September 1 Shantideva Discussion Questions


  1. What’s the difference between Carefulness (Chapter 4) and Attentiveness (Chapter 5)?  What role do they play in a Bodhisattva’s practice?
  2. Rinpoche explained that an enemy can re-group and attack again, yet the inner enemy — negative emotions — can be conquered once and for all. Explain why.
  3. Verse 3:

“But if the elephant of my mind is firmly bound
On all sides by the rope of mindfulness,
All fears will cease to exist
And all virtues will come into my hand”

Why does all suffering arise from an untamed mind? Why does mindfulness eradicate fear?

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One thought on “September 1 Shantideva Discussion Questions

  1. 1. What’s the difference between Carefulness (Chapter 4) and Attentiveness (Chapter 5)? What role do they play in a Bodhisattva’s practice?

    Lisa’s $.02: Chapters 4 and 5 in His Holiness the Dalai Lama’s commentary titled “A Flash of Lightening in the Dark of Night” were very helpful in answering this question. Both carefulness and attentiveness protect our minds from distortion. I believe the distinction is that carefulness is the general effort to protect Bodhicitta and attentiveness is the specific effort to watch the mind and apply the antidotes to any negative emotions that arise.

    2. Rinpoche explained that an enemy can re-group and attack again, yet the inner enemy — negative emotions — can be conquered once and for all. Explain why.

    Lisa’s $.02: In Geshe Chonyi’s commentary titled “Transcript of the Oral Commentary to Shantideva’s Engaging in the Bodhisattva Deeds” he states that:

    “Our enemies, the afflictions, have been harming us since time without beginning. They have caused us a lot of problems and harm. But if we can completely uproot the real enemies, the afflictions, they can never return. This is not so for ordinary enemies – even if we defeat them in battle, they may run away to hide somewhere and return one day to attack us again.” (pg. 197)

    He then goes on to give the reason why this is possible:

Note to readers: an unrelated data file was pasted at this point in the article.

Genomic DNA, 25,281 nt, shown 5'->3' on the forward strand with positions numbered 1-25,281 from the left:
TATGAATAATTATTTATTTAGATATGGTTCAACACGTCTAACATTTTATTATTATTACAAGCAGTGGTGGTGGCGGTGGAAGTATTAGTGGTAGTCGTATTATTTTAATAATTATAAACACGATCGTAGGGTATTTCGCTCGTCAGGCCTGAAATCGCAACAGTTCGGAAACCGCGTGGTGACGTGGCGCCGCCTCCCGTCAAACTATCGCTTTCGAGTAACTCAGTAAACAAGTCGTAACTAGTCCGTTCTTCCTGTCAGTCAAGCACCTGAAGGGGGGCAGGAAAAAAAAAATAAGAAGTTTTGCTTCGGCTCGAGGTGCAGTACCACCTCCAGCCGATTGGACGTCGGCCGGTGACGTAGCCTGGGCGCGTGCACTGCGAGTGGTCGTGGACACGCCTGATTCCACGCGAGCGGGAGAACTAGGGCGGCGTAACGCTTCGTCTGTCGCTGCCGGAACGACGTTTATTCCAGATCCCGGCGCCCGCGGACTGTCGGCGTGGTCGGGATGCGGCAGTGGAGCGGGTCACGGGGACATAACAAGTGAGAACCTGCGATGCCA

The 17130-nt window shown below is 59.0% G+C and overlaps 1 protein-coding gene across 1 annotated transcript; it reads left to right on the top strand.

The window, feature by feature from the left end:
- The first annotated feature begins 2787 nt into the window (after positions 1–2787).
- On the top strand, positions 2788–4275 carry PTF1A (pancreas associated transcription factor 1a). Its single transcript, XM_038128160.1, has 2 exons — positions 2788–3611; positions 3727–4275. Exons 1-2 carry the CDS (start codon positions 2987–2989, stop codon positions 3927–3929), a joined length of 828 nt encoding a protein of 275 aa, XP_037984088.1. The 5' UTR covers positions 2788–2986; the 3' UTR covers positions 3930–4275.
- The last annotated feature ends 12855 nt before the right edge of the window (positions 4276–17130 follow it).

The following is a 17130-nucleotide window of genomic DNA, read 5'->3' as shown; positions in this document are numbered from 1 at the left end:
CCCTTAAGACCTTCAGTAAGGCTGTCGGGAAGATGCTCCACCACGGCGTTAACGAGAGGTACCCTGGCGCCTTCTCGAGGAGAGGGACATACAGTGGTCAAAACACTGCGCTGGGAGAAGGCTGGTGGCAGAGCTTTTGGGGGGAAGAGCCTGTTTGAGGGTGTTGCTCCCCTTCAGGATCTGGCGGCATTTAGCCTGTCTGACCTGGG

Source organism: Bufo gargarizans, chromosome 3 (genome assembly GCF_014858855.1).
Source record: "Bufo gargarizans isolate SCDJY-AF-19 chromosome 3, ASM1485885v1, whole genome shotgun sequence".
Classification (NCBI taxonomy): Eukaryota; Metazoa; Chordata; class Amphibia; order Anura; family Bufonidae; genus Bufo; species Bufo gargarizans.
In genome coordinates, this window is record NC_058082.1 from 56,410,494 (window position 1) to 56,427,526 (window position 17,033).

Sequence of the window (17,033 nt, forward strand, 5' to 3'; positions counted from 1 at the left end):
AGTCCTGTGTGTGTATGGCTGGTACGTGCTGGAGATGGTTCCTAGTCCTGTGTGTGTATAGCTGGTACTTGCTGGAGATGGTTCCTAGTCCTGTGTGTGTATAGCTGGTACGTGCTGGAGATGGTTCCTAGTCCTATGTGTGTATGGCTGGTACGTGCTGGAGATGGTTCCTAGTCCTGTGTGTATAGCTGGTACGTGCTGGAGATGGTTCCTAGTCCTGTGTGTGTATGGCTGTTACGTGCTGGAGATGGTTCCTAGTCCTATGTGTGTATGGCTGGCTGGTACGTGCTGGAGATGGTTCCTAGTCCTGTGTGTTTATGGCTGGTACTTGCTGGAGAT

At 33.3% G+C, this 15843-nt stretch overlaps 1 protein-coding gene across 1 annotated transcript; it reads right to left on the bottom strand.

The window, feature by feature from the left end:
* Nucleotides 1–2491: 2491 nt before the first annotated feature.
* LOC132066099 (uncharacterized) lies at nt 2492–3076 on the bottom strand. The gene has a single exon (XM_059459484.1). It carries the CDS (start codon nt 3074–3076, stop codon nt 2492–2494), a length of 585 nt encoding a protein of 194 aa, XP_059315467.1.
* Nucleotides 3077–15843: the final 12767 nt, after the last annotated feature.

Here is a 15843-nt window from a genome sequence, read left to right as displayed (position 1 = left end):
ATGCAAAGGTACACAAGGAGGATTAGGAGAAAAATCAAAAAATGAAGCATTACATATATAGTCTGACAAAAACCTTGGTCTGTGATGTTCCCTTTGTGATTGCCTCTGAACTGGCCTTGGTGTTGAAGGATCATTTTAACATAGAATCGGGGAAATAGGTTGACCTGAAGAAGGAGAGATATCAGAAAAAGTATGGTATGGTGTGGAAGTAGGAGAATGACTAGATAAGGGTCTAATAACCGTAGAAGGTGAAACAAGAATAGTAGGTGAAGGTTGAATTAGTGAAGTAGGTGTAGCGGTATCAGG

“The root of all afflictions is basically an erroneous or mistaken mind. If we apply an antidote to this erroneous mind, then we will be able to remove all the afflictions…When the eye of wisdom forsakes the seeds of afflictions, they are dispelled from our minds. They will have nowhere to go. They will not abide anywhere and they have no ability to return and harm us again like ordinary enemies.” (pg. 198)

    3. Verse 3:

    “But if the elephant of my mind is firmly bound
    On all sides by the rope of mindfulness,
    All fears will cease to exist
    And all virtues will come into my hand”

    Why does all suffering arise from an untamed mind? Why does mindfulness eradicate fear?

    Lisa’s $.02: On page 204, Geshe Chonyi explains how the analogy of the “crazy and unsubdued” elephant is relevant in understanding the untamed mind. Most of us are familiar with the drawing distributed in many introductory meditation classes that shows an elephant moving along a path which represents the development of the nine mental states. If someone out there in the blogosphere who is reading this now is not familiar with this drawing, they can find it, along with an explanation of the nine mental states, here:

    http://www.dharmafellowship.org/library/essays/nine-stages-of-abiding.htm

    Geshe Chony states:

    “That elephant represents our minds. Notice that there is an elephant at the very beginning of developing the nine mental states and there is a person who is guiding the elephant with a rope and hook. The rope represents the mental factor of mindfulness and the hook represents the mental factor of introspection or vigilance. We subdue our minds through employing both mindfulness and vigilance.”

    “If we are able to tie the elephant with an iron chain to a very strong pillar, there is no way the elephant can harm us and we need not be afraid since we know that it can no longer hurt us. In the same way, we need to tie up our minds and keep them focused very strongly and in a very stable way on a virtuous object.”

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